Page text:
What You Need to Know About Canadian Harassment Laws
What You Need to Know About Canadian Harassment Laws
If you operate businesses in Canada or have employees who live and work from there, it’s important to understand Canada’s harassment training laws. There are some important differences between Canada and the U.S. that should guide how you approach, communicate about, train on, and respond to incidents of harassment.
Understanding Canada’s compliance landscape
In Canada, laws are created at both the federal and provincial levels of government (similar to how laws are created at the federal and state level in the United States). A big difference, though, is that in the U.S., most employers fall under both federal and state/local employment laws; while in Canada, employers fall under either federal or provincial/territorial laws, depending on the industry they’re in.
What is germane to both countries, though, is that harassment and discrimination are generally prohibited and most employers have an obligation to ensure a safe, healthy, and violence-free environment for employees.
Impact of #MeToo on Canada
Just as in the U.S., Canadian employers—and employees—have been impacted by the #MeToo movement. While the movement got its start in 2006 through American activist Tarana Burke, it rose to international prominence in 2017 when the #MeToo hashtag emerged as women and others united to decry harassment and share their own personal experiences to illustrate just how widespread harassment is.
According to the Canadian Women’s Foundation: “In Canada, the Movement has had implications not only for survivors, but also for support service providers, educators, law enforcement, employers, and the government. As just one example, there has been a sizeable increase in demand on Canada’s sexual violence support services; calls to the Ottawa Rape Crisis Centre increased 100% during the last year alone.”
While the #MeToo movement was specifically focused on sexual harassment, harassment of any kind can have significant negative impacts in the workplace.
Negative effects of harassment in the workplace
Different industries and workplaces fall under federal, provincial, or territorial laws, so there’s no single legal definition of “sexual harassment” for all employers and employees in Canada. However, the definition typically used is as follows: “Sexual harassment is a form of sex discrimination,” involving “unwelcome conduct of a sexual nature that detrimentally affects the work environment or leads to adverse job‑related consequences” for the person targeted. (Janzen v. Platy Enterprises.)
Unlike in the U.S., workplace bullying—workplace harassment that’s not based on sex or any other ground of discrimination—is illegal in many parts of Canada. Harassment in the workplace can have several negative effects including lost productivity, low engagement, conflict, absenteeism, turnover, and legal risk. These negative effects can be extremely costly for any employer.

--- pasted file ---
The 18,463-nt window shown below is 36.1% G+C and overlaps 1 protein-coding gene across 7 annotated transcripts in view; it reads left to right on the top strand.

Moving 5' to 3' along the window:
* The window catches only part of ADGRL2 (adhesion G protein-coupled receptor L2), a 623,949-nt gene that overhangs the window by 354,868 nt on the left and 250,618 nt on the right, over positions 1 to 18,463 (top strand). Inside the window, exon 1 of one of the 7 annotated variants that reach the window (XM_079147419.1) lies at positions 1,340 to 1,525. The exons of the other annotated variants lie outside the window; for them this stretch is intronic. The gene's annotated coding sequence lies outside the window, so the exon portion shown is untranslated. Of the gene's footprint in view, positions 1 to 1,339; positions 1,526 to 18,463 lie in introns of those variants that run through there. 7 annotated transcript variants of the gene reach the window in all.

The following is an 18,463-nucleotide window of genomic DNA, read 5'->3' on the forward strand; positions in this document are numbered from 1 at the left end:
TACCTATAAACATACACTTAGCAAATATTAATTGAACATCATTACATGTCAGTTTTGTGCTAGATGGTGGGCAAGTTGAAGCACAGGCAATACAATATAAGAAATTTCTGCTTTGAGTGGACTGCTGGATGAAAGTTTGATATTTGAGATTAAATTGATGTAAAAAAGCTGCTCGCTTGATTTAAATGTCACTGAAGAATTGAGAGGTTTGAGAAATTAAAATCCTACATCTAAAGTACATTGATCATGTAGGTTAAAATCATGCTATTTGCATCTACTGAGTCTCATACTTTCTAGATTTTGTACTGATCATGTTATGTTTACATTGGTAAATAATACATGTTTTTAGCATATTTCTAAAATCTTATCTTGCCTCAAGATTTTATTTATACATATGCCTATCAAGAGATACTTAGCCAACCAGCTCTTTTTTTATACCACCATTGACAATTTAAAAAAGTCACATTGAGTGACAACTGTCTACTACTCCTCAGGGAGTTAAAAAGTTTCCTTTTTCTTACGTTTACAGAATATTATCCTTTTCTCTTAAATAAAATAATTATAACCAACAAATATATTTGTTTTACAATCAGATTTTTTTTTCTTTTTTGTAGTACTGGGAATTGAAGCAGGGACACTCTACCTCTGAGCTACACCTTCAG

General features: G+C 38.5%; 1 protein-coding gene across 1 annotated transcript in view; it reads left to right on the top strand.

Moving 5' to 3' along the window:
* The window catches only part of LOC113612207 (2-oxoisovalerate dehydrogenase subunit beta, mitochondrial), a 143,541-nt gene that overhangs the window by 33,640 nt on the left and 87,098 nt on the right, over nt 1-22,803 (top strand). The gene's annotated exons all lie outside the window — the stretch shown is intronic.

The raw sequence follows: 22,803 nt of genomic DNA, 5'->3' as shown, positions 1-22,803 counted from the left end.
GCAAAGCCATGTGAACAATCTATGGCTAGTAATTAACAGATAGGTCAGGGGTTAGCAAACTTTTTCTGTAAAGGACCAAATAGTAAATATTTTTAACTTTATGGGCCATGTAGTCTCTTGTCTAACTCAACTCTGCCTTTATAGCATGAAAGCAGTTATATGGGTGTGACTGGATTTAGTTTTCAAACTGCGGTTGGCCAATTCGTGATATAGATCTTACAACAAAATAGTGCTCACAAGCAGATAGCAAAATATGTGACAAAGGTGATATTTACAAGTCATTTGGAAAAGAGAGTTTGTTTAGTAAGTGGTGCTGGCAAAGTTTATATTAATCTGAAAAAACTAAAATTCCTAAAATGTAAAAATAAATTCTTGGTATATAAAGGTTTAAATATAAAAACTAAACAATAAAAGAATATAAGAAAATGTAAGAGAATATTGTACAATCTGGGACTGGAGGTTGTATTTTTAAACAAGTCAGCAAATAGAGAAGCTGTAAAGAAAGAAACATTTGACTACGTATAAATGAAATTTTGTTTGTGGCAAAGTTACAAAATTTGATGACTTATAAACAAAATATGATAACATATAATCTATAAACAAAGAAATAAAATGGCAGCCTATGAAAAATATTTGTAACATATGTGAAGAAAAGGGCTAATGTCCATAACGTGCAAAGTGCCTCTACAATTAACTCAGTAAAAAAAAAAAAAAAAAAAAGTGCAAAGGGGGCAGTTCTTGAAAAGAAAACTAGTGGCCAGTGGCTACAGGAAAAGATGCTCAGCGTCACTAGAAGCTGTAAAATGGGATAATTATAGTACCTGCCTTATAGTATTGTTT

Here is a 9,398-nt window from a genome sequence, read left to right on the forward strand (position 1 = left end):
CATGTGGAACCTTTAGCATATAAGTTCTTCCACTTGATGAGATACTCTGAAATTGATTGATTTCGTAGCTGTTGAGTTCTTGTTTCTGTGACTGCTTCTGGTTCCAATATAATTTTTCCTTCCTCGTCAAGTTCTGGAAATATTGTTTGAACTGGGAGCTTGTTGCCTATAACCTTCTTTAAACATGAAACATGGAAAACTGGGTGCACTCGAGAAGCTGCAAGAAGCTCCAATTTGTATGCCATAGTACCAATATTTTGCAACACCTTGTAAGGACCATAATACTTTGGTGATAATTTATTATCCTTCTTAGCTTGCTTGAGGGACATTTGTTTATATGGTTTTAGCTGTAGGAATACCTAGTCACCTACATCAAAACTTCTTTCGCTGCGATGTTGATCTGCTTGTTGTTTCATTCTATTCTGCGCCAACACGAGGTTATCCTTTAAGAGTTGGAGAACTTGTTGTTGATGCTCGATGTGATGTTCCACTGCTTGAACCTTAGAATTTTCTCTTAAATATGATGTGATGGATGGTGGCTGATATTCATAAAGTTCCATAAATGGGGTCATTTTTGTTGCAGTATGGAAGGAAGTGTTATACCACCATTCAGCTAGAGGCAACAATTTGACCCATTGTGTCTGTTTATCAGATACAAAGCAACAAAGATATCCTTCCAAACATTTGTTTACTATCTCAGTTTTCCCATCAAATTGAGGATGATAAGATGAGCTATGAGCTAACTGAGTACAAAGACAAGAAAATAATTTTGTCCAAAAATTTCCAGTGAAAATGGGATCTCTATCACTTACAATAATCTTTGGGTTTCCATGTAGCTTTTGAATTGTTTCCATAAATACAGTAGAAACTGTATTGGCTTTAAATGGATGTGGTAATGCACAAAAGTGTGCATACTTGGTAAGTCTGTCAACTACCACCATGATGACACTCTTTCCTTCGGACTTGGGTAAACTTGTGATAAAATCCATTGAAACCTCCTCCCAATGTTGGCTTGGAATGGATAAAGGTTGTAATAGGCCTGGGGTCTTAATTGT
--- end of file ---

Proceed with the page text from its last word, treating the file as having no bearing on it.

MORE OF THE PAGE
Harassment claims, which often become public, also have the potential to tarnish organizations’ brands—an impact that can have long-term repercussions from both a marketing and employer-of-choice perspective.
Harassment training laws
Federally regulated industries
Effective January 1, 2021, Canada’s Workplace Harassment and Violence Prevention Regulations clarify a federally regulated employer’s obligations to provide employee training on workplace harassment and violence. Among other things, the Regulations also require these employers to assess the risk of and develop a policy to prevent workplace harassment and violence. The regulations apply only to federally regulated workplaces, including government, banking, broadcasting, and telecommunications along with interprovincial industries (aviation, rail, shipping, and trucking). About 10% of Canada’s workers are subject to federal jurisdiction.
Industry-specific requirements are also in place.
Additional province-specific laws
Canadian provinces also have laws related to the prevention of harassment and violence in the workplace. For instance, Ontario addresses workplace harassment under its Occupational Health and Safety Act (s. 23 – 32.0.8) and Human Rights Code. Alberta, British Columbia, New Brunswick, and Newfoundland and Labrador have similar legislation.
It’s important for employers, their HR leaders, and managers to understand the laws that impact them. Equally important is taking steps to create and maintain a safe and respectful work environment that is free from harassment of any kind.
Prevention training is a best practice to do just that.
Prevention training has the biggest effect
The time to introduce harassment training to your workforce is before issues emerge. Prevention training that clearly outlines the elements of your company’s harassment prevention policy, describes the relationship between illegal discrimination and harassment, and teaches employees ways to recognize, minimize, prevent, and respond to workplace harassment is not only a good idea, it’s mandated by Canada’s Regulations,—and several Canadian provinces with similar training mandates.
In addition to following the guidelines that are applicable to their workplace, it’s important for organizations to understand that training should be part of an overall process designed to address harassment and not just a once-a-year event.
Being proactive and communicating regularly about expectations, including through harassment prevention training, are key to protecting employees and others from harassment.